EL CAJON, Calif. — While several school districts in San Diego County remain closed, Cajon Valley Union has been open full-time since the fall with several safety measures in place.
Now, they're taking it one step further by participating in a unique pilot program to test kids on campus for COVID-19.
Normally, kids are told not to spit at school, but at Rios Elementary in El Cajon, it's now encouraged as part of the bi-weekly program, which uses saliva samples.
Parent Erika Platt has a first and third grader at the school.
"I honestly feel so blessed for this opportunity. It helps me to know that they're safe," Platt said.
Platt says not only does the bi-weekly testing put her mind at ease, but doing it using saliva is something her kids actually look forward to versus a nasal swab.
"I think this way they're more eager and willing to participate. It's not as intimidating and they're excited," she said.
It's also convenient, especially when you consider the school's location, and the hoops some families have had to go through to get tested.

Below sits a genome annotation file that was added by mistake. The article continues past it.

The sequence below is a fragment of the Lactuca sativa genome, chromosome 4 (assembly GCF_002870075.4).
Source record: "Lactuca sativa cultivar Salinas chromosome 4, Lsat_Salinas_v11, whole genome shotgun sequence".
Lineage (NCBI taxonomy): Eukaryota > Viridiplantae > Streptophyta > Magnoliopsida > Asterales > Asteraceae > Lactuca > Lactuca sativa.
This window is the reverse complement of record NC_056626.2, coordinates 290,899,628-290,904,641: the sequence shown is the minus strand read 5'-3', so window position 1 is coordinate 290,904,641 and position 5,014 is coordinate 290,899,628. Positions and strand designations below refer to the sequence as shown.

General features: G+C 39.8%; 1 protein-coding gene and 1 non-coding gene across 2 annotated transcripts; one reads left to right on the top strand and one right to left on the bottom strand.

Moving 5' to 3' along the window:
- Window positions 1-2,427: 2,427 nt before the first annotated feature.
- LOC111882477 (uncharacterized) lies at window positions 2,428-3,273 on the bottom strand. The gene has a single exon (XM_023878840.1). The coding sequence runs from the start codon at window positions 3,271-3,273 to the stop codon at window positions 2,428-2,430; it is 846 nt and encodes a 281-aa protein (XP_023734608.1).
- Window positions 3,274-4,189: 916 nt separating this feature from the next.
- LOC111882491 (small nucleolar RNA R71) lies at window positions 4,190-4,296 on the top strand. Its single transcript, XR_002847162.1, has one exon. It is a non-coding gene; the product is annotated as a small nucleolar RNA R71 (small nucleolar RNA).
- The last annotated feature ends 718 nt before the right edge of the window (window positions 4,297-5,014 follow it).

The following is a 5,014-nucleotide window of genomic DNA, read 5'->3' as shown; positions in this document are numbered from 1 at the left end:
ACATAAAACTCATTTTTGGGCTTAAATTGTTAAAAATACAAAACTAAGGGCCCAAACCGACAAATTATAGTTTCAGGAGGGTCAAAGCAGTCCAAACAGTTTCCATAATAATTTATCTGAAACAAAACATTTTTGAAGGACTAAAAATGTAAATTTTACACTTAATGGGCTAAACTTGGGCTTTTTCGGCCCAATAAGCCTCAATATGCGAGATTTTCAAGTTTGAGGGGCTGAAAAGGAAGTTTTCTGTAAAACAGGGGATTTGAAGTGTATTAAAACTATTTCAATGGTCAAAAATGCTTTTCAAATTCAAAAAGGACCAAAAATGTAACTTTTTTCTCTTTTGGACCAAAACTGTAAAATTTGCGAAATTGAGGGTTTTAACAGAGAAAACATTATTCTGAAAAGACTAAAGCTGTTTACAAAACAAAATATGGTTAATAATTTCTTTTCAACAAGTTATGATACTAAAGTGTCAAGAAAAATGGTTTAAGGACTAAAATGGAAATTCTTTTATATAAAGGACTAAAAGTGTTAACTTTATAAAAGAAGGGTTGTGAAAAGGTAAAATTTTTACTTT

Liz Loether is the principal.
"We are a far distance from the mega sites in Central San Diego and so we have conveniently every two weeks we have testing here at school. And parents don't have to pay for the test, they don't have to go find a site or beg their pediatrician," said Principal Loether.
Right now, the program is voluntary, with about 60% of students taking part.
Rios Elementary is the first school within the Cajon Valley Union School District to test out this method.
They were approached two months ago by the El Cajon based company behind it, Calbiotech, Inc.
Here's how it works: Teachers and staff oversee the test while students spit in a tube, which is then sealed and picked up by a Calbiotech driver in the morning.
Those samples are tested same day in their lab, with results back by the afternoon.
David Barka with Calbiotech says the turnaround is quick because they test in bulk by dividing classrooms into pods of five.
"We're not having to test every individual sample from the start. We pool. If we get a negative, process of elimination tells us no need to test individually. If we do get a positive pool, then that's the secondary check," said Barka.
According to Barka, the PCR method is used, making it just as accurate as a swab test.
In regards to cost, it's three times cheaper because medical professionals don’t have to administer it, and they're not testing every single sample unless they have to.
“There's no reason why we can't use this nationwide," said Barka.
More schools within the Cajon Valley Union School District will be added to the program as soon as next week.
Calbiotech officials say additional districts within the county, as well as outside the state are inquiring about using this program as well.